According to the exemplary embodiment shown in fig. 13-21, the first leg 110, the second leg 120, and the stability foot 130 stabilize the fire apparatus 10 when the aerial ladder assembly 200 is in operation (e.g., for extinguishing a fire with the nozzle 38, extending to rescue a pedestrian from a building, etc.). As shown in fig. 13, the first leg 110, the second leg 120, and the stability foot 130 are disposed in a storage position (e.g., not actuated, not extended, etc.). The first leg 110, the second leg 120, and the stability foot 130 may remain in the storage position when the fire apparatus 10 is powered, when the fire apparatus 10 is not operating (e.g., not in use, parked, etc.), or at any other time when the aerial ladder assembly 200 is not utilized in a fire or rescue situation.
As shown in fig. 14-15, the first leg 110, the second leg 120, and the stability foot 130 are disposed in a fully extended position. As shown in fig. 14, the first leg 110 includes a first frame member, shown as a first cross member 112, a first actuator, shown as a first cylinder 114, and a first contact pad, shown as a first contact pad 118. The first cylinder 114 includes a first cylinder barrel, shown as first cylinder barrel 115, and a first rod, shown as first rod 116. First rod 116 is coupled to first contact pad 118. The first cylinder 114 is positioned such that the first contact pad 118 extends downward by extending the first rod 116 from the first cylinder barrel 115. The first cylinder 114 extends the first contact pad 118 into contact with a ground surface, shown as ground surface 170. In one embodiment, the first cylinder 114 is a hydraulic cylinder. In other embodiments, the first cylinder 114 is another type of actuator (e.g., a linear actuator, a rotary actuator, or another type of device, etc.) that may be hydraulically, electrically, or otherwise powered.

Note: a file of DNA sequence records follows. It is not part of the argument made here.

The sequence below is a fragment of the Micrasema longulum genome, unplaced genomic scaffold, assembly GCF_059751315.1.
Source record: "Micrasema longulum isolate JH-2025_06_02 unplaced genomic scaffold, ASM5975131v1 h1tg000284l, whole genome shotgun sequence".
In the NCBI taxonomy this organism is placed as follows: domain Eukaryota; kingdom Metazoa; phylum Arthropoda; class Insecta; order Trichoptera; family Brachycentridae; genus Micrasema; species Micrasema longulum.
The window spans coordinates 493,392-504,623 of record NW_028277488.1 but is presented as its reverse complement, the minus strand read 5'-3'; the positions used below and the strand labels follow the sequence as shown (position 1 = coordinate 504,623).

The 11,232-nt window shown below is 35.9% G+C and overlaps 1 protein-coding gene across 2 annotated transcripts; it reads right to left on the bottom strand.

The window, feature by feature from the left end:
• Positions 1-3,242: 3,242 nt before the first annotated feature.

As shown in fig. 14-15, the second leg 120 includes a second frame member, shown as a second cross member 122, a second actuator, shown as a second cylinder 124, and a second contact pad, shown as a second contact pad 128. The second cylinder 124 includes a second cylinder barrel, shown as a second cylinder barrel 125, and a second rod, shown as a second rod 126. The second rod 126 is coupled to a second contact pad 128. The second cylinder 124 is positioned such that the second contact pad 128 extends downward by extending the second rod 126 from the second cylinder barrel 125. The second cylinder 124 extends the second contact pad 128 into contact with the ground surface 170. In one embodiment, the second cylinder 124 is a hydraulic cylinder. In other embodiments, the second cylinder 124 is another type of actuator (e.g., a linear actuator, a rotary actuator, or another type of device, etc.) that may be hydraulically, electrically, or otherwise powered.